The causative agent is a facultative intracellular pathogen and can be resistant to intracellular killing (Glaziou et al., 2015). The source of infection is also a crucial factor. In case of humans, they acquire the disease via various modes of transmission such as spitting whereas for bovines it can be through infected milk. Patients remain infective if not treated. This can include age, and it is shown that it is more prevalent in adults than young ones. It is also more prevalent in males than females (Glaziou et al., 2015).
The epidemiologic triad as related to tuberculosis
The causative agent, Mycobacterium tuberculosis is an acid-fast bacteria impervious to gram staining due to their waxy coating (Glaziou et al., 2015). It is an aerobic rod bacteria that is slow in reproduction. It is also hypersensitive to ultraviolet light and heat. Tuberculosis primarily affects the respiratory system, but it can also attack the lymphatic system, pericardium, meninges, gastrointestinal system, gonads, and joints (Fogel, 2015). Transmission is via airborne droplets through coughing, spitting and sneezing. The smaller the droplet, the more it can stay in the air increasing the probability of infecting another person.
The bacteria is quickly spread to susceptible individuals via the respiratory tract in public or communal environs. People at higher risk of contracting the disease include those suffering from diabetes mellitus, HIV, and cancer (World Health Organization, 2016). People with healthy immune systems are also predisposed to the bacteria if exposed for a long time. Healthcare personnel are also continuously at the risk of exposure to infection in the hospitals. External factors such as the environs influence the pathogen. Many environmental factors induce the risk of tuberculosis such as poverty, overcrowding in houses, prisons, and camps (World Health Organization, 2016).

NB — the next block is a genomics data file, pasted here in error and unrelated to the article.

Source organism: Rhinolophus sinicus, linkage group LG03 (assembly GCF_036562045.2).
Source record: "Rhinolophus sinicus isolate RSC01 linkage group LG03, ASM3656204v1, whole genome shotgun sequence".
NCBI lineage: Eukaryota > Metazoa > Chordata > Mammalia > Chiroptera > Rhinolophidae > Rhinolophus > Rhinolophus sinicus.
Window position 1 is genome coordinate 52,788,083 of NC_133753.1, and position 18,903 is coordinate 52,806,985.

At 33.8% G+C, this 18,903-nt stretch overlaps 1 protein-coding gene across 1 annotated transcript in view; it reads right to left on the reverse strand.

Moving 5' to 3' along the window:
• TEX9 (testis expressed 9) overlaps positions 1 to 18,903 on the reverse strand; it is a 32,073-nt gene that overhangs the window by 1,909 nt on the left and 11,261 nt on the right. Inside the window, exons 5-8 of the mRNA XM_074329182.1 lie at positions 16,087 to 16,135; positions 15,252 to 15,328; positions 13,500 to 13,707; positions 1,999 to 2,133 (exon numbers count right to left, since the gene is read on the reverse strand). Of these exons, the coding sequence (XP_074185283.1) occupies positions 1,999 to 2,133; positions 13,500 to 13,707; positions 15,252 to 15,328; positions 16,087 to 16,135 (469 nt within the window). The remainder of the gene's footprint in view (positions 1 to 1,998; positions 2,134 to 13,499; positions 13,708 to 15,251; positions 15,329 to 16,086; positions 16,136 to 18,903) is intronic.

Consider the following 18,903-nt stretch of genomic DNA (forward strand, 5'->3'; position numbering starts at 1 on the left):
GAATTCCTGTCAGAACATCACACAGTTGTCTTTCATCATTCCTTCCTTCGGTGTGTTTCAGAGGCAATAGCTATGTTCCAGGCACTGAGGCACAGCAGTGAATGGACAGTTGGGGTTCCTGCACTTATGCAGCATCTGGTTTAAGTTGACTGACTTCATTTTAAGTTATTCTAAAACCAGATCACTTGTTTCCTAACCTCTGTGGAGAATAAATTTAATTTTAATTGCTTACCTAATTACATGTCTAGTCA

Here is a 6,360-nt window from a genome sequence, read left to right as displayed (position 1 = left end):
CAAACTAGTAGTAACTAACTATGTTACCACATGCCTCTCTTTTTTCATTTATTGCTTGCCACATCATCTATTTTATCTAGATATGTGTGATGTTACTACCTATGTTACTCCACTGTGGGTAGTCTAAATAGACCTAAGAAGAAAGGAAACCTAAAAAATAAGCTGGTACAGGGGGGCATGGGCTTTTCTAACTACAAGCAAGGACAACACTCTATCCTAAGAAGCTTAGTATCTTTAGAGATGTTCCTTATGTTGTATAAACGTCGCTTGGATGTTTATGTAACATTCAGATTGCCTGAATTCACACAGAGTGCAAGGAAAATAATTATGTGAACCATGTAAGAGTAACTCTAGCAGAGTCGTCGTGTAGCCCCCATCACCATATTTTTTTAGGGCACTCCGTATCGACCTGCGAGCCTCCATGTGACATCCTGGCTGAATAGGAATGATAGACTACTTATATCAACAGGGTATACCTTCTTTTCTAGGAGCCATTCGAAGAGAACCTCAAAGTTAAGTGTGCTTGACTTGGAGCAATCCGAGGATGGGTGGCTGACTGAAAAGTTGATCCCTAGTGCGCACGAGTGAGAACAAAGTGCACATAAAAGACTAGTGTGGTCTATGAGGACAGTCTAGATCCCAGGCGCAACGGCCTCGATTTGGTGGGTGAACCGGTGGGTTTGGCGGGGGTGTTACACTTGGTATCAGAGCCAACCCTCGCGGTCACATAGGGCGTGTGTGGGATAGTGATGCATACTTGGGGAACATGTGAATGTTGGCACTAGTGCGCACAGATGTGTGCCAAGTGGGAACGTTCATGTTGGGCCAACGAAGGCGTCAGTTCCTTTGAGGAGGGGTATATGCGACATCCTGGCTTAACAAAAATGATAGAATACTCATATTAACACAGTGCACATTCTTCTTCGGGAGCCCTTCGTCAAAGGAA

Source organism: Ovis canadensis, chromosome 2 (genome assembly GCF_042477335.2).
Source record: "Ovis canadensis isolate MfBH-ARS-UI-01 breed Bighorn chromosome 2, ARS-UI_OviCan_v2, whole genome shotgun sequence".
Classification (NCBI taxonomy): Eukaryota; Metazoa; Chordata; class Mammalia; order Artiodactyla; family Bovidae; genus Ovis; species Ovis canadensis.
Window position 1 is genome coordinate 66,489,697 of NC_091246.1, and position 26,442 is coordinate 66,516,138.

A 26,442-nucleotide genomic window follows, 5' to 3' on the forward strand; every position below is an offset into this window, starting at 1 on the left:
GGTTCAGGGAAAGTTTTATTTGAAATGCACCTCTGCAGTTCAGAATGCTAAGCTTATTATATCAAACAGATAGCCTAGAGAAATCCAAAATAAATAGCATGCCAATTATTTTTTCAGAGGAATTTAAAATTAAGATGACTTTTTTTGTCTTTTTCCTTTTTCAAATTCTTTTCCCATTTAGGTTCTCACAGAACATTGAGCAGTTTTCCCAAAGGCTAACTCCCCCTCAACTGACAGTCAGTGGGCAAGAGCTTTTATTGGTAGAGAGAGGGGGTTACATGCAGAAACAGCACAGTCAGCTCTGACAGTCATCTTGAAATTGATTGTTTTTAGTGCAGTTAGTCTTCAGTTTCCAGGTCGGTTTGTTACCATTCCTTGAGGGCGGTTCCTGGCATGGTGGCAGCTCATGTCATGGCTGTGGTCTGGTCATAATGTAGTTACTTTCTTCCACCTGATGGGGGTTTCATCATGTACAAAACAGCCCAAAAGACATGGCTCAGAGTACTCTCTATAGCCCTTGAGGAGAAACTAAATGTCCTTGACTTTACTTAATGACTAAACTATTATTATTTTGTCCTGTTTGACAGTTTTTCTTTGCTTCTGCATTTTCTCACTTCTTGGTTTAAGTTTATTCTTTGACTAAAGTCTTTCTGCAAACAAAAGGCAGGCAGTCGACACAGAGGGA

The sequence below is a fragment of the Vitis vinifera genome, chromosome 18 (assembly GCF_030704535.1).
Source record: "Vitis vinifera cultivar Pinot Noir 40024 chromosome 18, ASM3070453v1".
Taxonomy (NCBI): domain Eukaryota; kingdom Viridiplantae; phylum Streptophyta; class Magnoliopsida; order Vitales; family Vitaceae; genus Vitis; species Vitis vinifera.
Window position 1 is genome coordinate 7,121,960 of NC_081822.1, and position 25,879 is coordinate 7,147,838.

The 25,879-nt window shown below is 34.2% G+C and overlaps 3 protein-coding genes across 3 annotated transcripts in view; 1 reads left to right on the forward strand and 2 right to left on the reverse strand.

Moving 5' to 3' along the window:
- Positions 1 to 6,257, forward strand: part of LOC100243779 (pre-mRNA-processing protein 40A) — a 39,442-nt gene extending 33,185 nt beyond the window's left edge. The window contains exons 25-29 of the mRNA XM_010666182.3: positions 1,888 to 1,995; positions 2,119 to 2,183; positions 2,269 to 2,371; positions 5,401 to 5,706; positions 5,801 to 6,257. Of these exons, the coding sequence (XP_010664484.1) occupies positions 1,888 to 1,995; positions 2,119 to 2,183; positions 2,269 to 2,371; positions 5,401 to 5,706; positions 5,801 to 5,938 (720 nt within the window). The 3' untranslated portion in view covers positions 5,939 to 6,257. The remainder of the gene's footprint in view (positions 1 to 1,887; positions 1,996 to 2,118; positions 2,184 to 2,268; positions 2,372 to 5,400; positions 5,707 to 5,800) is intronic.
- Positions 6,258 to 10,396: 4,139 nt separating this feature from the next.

Role of public health concerning tuberculosis
They help in spreading and increasing awareness of the disease in the rural and urban settings. They are also actively and passively involved in gathering information about the condition for statistical purposes. They educate the community at large about tuberculosis. This helps in mapping out potential risk areas and people that help in controlling the disease (World Health Organization, 2016). They ensure that medication regimens are adequately followed to reduce cases of drug resistance.
They also implement control activities according to local, national and international standards (World Health Organization, 2016). They also report definite and suspected cases to the relevant authorities. They are also involved in policy making to ensure that tuberculosis is eradicated. Public health promotes prompt, appropriate diagnosis and treatment of infected individuals. Public health also help in submission of the affected, exposed and recovered patients’ data for analysis and reporting to the government and other agencies for use in preventing disease spread and following it up (Fogel, 2015).
Fogel, N. (2015). Tuberculosis: a disease without boundaries. Tuberculosis, 95(5), 527-531.
Glaziou, P., Sismanidis, C., Floyd, K., & Raviglione, M. (2015). Global epidemiology of tuberculosis. Cold Spring Harbor perspectives in medicine, 5(2), a017798.
Lönnroth, K., Glaziou, P., Weil, D., Floyd, K., Uplekar, M., & Raviglione, M. (2014). Beyond UHC: monitoring health and social protection coverage in the context of tuberculosis care and prevention. PLoS medicine, 11(9), e1001693.